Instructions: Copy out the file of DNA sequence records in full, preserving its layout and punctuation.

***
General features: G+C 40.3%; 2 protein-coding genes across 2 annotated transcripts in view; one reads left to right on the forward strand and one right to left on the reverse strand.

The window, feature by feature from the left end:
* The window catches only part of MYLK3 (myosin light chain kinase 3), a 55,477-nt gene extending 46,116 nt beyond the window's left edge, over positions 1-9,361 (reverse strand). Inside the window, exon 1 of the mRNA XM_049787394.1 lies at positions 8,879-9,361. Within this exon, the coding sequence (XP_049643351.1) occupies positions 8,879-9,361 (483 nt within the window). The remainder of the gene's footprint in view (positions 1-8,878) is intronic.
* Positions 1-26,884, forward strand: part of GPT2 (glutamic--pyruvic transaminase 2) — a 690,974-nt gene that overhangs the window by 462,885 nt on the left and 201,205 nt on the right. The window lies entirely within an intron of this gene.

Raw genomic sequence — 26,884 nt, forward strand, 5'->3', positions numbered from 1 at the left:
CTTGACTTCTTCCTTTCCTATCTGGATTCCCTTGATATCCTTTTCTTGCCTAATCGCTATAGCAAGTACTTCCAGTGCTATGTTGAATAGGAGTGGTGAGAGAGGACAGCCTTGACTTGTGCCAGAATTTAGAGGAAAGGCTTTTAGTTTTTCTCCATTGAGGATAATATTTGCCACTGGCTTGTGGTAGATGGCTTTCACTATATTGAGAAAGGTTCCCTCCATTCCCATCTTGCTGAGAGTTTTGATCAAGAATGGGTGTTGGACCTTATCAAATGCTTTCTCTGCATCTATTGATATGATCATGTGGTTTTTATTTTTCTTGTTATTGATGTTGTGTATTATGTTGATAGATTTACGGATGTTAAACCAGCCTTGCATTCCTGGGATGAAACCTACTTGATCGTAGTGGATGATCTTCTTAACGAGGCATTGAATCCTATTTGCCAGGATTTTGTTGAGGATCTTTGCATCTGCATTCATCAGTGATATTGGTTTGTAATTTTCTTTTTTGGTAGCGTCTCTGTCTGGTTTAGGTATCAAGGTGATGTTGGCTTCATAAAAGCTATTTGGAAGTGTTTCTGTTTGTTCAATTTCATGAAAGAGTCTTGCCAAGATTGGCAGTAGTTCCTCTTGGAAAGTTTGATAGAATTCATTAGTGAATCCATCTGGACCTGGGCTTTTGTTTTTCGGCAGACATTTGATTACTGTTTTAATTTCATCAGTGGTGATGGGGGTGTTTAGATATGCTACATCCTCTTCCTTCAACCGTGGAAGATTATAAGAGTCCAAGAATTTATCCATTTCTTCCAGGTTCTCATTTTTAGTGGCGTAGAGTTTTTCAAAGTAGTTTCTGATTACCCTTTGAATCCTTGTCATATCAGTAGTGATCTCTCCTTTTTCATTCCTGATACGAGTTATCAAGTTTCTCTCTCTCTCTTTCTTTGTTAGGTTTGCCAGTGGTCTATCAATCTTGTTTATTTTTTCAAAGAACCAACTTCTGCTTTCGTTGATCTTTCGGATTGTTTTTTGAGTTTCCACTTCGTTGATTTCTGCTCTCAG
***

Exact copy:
General features: G+C 40.3%; 2 protein-coding genes across 2 annotated transcripts in view; one reads left to right on the forward strand and one right to left on the reverse strand.

The window, feature by feature from the left end:
* The window catches only part of MYLK3 (myosin light chain kinase 3), a 55,477-nt gene extending 46,116 nt beyond the window's left edge, over positions 1-9,361 (reverse strand). Inside the window, exon 1 of the mRNA XM_049787394.1 lies at positions 8,879-9,361. Within this exon, the coding sequence (XP_049643351.1) occupies positions 8,879-9,361 (483 nt within the window). The remainder of the gene's footprint in view (positions 1-8,878) is intronic.
* Positions 1-26,884, forward strand: part of GPT2 (glutamic--pyruvic transaminase 2) — a 690,974-nt gene that overhangs the window by 462,885 nt on the left and 201,205 nt on the right. The window lies entirely within an intron of this gene.

Raw genomic sequence — 26,884 nt, forward strand, 5'->3', positions numbered from 1 at the left:
CTTGACTTCTTCCTTTCCTATCTGGATTCCCTTGATATCCTTTTCTTGCCTAATCGCTATAGCAAGTACTTCCAGTGCTATGTTGAATAGGAGTGGTGAGAGAGGACAGCCTTGACTTGTGCCAGAATTTAGAGGAAAGGCTTTTAGTTTTTCTCCATTGAGGATAATATTTGCCACTGGCTTGTGGTAGATGGCTTTCACTATATTGAGAAAGGTTCCCTCCATTCCCATCTTGCTGAGAGTTTTGATCAAGAATGGGTGTTGGACCTTATCAAATGCTTTCTCTGCATCTATTGATATGATCATGTGGTTTTTATTTTTCTTGTTATTGATGTTGTGTATTATGTTGATAGATTTACGGATGTTAAACCAGCCTTGCATTCCTGGGATGAAACCTACTTGATCGTAGTGGATGATCTTCTTAACGAGGCATTGAATCCTATTTGCCAGGATTTTGTTGAGGATCTTTGCATCTGCATTCATCAGTGATATTGGTTTGTAATTTTCTTTTTTGGTAGCGTCTCTGTCTGGTTTAGGTATCAAGGTGATGTTGGCTTCATAAAAGCTATTTGGAAGTGTTTCTGTTTGTTCAATTTCATGAAAGAGTCTTGCCAAGATTGGCAGTAGTTCCTCTTGGAAAGTTTGATAGAATTCATTAGTGAATCCATCTGGACCTGGGCTTTTGTTTTTCGGCAGACATTTGATTACTGTTTTAATTTCATCAGTGGTGATGGGGGTGTTTAGATATGCTACATCCTCTTCCTTCAACCGTGGAAGATTATAAGAGTCCAAGAATTTATCCATTTCTTCCAGGTTCTCATTTTTAGTGGCGTAGAGTTTTTCAAAGTAGTTTCTGATTACCCTTTGAATCCTTGTCATATCAGTAGTGATCTCTCCTTTTTCATTCCTGATACGAGTTATCAAGTTTCTCTCTCTCTCTTTCTTTGTTAGGTTTGCCAGTGGTCTATCAATCTTGTTTATTTTTTCAAAGAACCAACTTCTGCTTTCGTTGATCTTTCGGATTGTTTTTTGAGTTTCCACTTCGTTGATTTCTGCTCTCAG